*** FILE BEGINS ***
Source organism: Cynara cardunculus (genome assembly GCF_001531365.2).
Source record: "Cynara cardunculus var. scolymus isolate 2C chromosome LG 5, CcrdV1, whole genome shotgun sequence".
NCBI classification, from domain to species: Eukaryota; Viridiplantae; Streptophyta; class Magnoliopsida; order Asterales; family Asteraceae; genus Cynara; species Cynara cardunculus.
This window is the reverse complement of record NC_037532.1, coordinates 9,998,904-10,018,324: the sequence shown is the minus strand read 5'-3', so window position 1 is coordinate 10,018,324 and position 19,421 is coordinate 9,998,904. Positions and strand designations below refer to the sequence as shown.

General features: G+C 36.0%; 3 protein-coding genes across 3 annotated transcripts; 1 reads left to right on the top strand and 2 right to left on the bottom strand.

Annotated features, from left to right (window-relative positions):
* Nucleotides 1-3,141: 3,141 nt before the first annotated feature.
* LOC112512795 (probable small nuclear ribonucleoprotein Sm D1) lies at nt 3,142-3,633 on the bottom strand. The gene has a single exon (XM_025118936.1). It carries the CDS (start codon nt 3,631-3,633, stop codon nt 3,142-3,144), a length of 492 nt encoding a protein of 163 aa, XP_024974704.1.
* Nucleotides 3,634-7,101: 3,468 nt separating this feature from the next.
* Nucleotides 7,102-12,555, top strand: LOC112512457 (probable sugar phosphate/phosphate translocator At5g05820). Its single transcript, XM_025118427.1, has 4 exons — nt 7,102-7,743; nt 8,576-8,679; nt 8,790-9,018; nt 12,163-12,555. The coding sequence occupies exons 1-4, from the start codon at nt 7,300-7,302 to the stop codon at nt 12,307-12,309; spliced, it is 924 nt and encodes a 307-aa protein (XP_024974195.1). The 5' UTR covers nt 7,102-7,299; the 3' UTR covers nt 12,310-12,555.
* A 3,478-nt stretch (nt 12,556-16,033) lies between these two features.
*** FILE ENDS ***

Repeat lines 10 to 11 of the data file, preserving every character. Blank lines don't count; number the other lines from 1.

* Nucleotides 7,102-12,555, top strand: LOC112512457 (probable sugar phosphate/phosphate translocator At5g05820). Its single transcript, XM_025118427.1, has 4 exons — nt 7,102-7,743; nt 8,576-8,679; nt 8,790-9,018; nt 12,163-12,555. The coding sequence occupies exons 1-4, from the start codon at nt 7,300-7,302 to the stop codon at nt 12,307-12,309; spliced, it is 924 nt and encodes a 307-aa protein (XP_024974195.1). The 5' UTR covers nt 7,102-7,299; the 3' UTR covers nt 12,310-12,555.
* A 3,478-nt stretch (nt 12,556-16,033) lies between these two features.